The characters here are decently fleshed out, sympathetic, and interesting. Rose Byrne plays Renai (pronounced like Renée), the mother of the Lambert family, and the first person to start experiencing these scary things. She is determined to get to the bottom of this, trying to hold it together, but you can see that she might crack any minute, like any normal person would do in that situation. And Rose Byrne is great in the role. Patrick Wilson plays Josh, Renai’s husband. He’s a bit more of a skeptic to the supernatural stuff, but he is willing to do anything to help his wife and his family. And Patrick Wilson is great in the role. Ty Simpkins plays Dalton, Renai’s and Josh’s son. And while he doesn’t get to do/say too much in the movie, the little acting he gets to do is definitely really good. We also have Lin Shaye as a psychic who gets brought in to try to help the Lamberts out. And she’s really good in the role. And we have Leigh Whannell and Angus Sampson Lin Shaye’s assistants, and they’re a fun presence in the movie, both giving good performances. Overall this movie is well acted.

The score for the movie was composed by Joseph Bishara and it was fine. In terms of style it doesn’t do anything very unique, you’ve heard a lot of the musical cues in most other horror scores. But it’s well composed and used well enough in the movie, so I don’t have any complaints about it. There’s also at least one licensed track in the movie. They use it, and while it’s distractingly out of place for an eerie horror flick, I can’t fault it because it never ruined the experience for me.

This movie was directed by James Wan and I think he did a really good job. Everything looks smooth and the shots do look quite nice. But what I appreciate most about his direction is how much suspense he manages to build throughout. He does a lot with very little, managing to create a constant feel of unease and tension throughout. And let’s talk about jumpscares. They’re a staple of horror, popping up in so many horror movies… and this one’s no exception. However, I think this movie does jumpscares well. Most movies use “fake scares”, trying to make people jump when there’s nothing scary in frame. But “Insidious” has no fake scares like that, instead having good jumpscares that actually work. So yeah, this movie scared me a bit.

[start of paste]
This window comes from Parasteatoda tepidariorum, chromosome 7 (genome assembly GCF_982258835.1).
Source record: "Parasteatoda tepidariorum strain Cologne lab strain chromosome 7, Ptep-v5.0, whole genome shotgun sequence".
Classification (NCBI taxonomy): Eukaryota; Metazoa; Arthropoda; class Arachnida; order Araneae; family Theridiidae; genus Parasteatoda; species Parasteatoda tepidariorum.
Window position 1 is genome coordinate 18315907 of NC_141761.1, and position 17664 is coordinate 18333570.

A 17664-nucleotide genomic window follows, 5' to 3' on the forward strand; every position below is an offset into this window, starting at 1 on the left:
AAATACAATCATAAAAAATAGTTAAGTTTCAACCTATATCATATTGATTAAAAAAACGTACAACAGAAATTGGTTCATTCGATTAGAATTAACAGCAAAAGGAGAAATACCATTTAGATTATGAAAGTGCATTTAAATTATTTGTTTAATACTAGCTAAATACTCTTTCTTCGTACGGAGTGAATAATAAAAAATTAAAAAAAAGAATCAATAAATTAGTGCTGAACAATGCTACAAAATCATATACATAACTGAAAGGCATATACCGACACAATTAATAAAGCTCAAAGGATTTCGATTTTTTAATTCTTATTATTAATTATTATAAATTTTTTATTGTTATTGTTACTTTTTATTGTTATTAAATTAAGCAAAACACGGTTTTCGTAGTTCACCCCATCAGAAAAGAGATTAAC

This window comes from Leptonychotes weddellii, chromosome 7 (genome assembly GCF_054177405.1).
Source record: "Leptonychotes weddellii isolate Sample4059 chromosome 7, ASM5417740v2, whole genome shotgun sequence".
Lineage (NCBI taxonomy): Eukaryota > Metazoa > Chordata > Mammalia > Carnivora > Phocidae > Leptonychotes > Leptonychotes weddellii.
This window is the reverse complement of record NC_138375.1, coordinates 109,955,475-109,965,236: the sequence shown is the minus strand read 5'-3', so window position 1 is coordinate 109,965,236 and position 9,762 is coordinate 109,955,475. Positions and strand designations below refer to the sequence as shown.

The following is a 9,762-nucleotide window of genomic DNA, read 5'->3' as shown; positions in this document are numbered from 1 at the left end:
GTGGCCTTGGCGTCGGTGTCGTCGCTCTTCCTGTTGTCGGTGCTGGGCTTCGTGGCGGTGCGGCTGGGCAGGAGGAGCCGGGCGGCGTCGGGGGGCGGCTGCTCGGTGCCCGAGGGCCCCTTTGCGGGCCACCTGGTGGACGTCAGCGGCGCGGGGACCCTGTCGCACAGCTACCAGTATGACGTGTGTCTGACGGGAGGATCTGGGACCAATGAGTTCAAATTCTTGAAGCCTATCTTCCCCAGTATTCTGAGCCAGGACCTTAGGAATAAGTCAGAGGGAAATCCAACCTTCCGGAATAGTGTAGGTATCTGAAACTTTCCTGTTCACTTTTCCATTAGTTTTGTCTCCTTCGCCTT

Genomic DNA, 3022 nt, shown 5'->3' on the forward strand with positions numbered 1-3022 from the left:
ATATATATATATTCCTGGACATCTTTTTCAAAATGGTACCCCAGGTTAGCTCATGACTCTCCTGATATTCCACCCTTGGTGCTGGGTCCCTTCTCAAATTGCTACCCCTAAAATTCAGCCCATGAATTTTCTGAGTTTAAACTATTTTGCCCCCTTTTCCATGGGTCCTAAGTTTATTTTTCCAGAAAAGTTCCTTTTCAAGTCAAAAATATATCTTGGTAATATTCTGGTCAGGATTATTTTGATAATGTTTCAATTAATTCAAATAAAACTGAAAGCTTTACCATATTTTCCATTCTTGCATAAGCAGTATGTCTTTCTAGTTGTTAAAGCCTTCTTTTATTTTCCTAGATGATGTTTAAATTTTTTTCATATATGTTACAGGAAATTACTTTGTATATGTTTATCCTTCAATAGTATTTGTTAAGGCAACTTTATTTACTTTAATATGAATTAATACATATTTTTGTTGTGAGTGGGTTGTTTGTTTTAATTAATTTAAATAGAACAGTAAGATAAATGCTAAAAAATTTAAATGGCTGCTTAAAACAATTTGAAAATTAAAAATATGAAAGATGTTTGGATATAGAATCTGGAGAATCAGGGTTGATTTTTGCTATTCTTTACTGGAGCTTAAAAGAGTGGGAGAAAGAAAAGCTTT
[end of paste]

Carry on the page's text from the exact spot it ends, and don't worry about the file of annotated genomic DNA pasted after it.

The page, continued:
This movie has been decently well received (I guess). On Rotten Tomatoes it has a 66% positive rating. On Metacritic it has a score of 52/100. Roger Ebert gave it 2,5/4 stars. And on imdb.com it has a score of 6,8/10.

“Insidious” is a good little horror movie. It has a good plot, good characters, great performances, good music, great directing, and some good scares. My only problem with the movie comes from the final act not being as great as the the other two. Time for my final score. *BOO!*. My final score for “Insidious” is an 8,88/10. So while flawed, I’d say that it’s definitely worth buying.

My review of “Insidious” is now completed.

Month of Spooks has officially begun!

Movie Review: Stretch (2014)

Based on everything that happens in movies and TV, I get the feeling that I shouldn’t ever go to Los Angeles. Seems a bit dangerous and unpredictable.

Ladies and gents… “Stretch”.

We follow a guy known as “Stretch” (Patrick Wilson), a down-on-his-luck limo driver in Los Angeles. In the past he had a problem with gambling addiction and currently struggles to pay off his bookie. So to get money to pay it off he takes on a new client, an extremely eccentric man (Chris Pine), which leads to the craziest night of his entire life. So now we have our plot. And I’d say it’s good. Sure, it isn’t exactly what I’d call award worthy or groundbreaking, but it doesn’t need to be. It’s a relatively straight-forward crime plot filled with all kinds of craziness. And it was really fun seeing where this job would take Stretch next. It’s weird, it’s kind of silly, but it’s a lot of fun.

The characters in this are fun, interesting, and incredibly colorful. Stretch is a failed actor currently working as a limo driver, and he has a slightly cynical outlook on life. And you see him go through a bit of an arc in this movie and it’s actually kind of fun witnessing. And Patrick Wilson is great in the role. Jessica Alba plays Charlie, Stretch’s dispatcher/colleague, and she’s good in the role. Chris Pine plays Roger Karos, the extremely eccentric person that Stretch gets tasked with driving around. He’s weird, he’s off-kilter, and he’s the least Chris Pine that Chris Pine has ever been in a movie. And Pine is great in the role. Then we have Ed Helms in a role that I will not explain because it’s best experienced on your own, because it’s weird and quite funny. But Helms does a really good job. And then there are a whole bunch of solid supporting performances from people like James Badge Dale, Jason Mantzoukas, and Brooklyn Decker. There are also some fun cameos in this movie that I will not spoil.